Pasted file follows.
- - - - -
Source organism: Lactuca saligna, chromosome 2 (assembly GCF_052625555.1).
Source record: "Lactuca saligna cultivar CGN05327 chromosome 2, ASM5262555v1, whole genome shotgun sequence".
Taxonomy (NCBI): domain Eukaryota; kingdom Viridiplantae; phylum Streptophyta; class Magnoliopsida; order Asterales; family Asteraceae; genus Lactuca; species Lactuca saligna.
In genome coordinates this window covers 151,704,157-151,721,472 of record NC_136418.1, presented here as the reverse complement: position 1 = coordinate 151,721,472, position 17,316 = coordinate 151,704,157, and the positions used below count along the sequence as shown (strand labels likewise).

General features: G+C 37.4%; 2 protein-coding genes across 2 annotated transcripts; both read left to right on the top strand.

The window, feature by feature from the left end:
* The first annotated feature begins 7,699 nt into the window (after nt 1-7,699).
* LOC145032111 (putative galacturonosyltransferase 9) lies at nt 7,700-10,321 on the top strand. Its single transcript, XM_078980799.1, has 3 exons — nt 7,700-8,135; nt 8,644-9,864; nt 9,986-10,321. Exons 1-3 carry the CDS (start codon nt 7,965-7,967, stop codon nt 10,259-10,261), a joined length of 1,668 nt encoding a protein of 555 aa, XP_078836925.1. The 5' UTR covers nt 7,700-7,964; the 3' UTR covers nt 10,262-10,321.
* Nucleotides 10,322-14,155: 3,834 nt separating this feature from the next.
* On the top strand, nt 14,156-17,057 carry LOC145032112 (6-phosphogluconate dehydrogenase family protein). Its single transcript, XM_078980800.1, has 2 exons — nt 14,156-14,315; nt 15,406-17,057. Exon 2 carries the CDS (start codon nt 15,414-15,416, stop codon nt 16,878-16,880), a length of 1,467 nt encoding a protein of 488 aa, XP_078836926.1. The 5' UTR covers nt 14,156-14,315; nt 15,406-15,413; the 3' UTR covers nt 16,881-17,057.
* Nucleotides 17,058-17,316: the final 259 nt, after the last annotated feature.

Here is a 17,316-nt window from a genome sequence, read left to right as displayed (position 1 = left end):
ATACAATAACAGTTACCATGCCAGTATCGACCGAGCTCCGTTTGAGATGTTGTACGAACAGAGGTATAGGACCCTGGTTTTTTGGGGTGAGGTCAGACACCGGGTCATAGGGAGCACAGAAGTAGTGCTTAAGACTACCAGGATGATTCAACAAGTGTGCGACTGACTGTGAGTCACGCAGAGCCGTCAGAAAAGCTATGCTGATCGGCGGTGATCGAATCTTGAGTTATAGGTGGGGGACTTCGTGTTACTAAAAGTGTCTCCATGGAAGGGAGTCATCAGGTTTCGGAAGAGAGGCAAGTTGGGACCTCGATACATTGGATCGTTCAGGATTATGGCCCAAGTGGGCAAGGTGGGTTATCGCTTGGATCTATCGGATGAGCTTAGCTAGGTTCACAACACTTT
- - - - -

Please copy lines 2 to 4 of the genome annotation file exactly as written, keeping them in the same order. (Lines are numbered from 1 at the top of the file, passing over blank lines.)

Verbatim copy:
Source record: "Lactuca saligna cultivar CGN05327 chromosome 2, ASM5262555v1, whole genome shotgun sequence".
Taxonomy (NCBI): domain Eukaryota; kingdom Viridiplantae; phylum Streptophyta; class Magnoliopsida; order Asterales; family Asteraceae; genus Lactuca; species Lactuca saligna.
In genome coordinates this window covers 151,704,157-151,721,472 of record NC_136418.1, presented here as the reverse complement: position 1 = coordinate 151,721,472, position 17,316 = coordinate 151,704,157, and the positions used below count along the sequence as shown (strand labels likewise).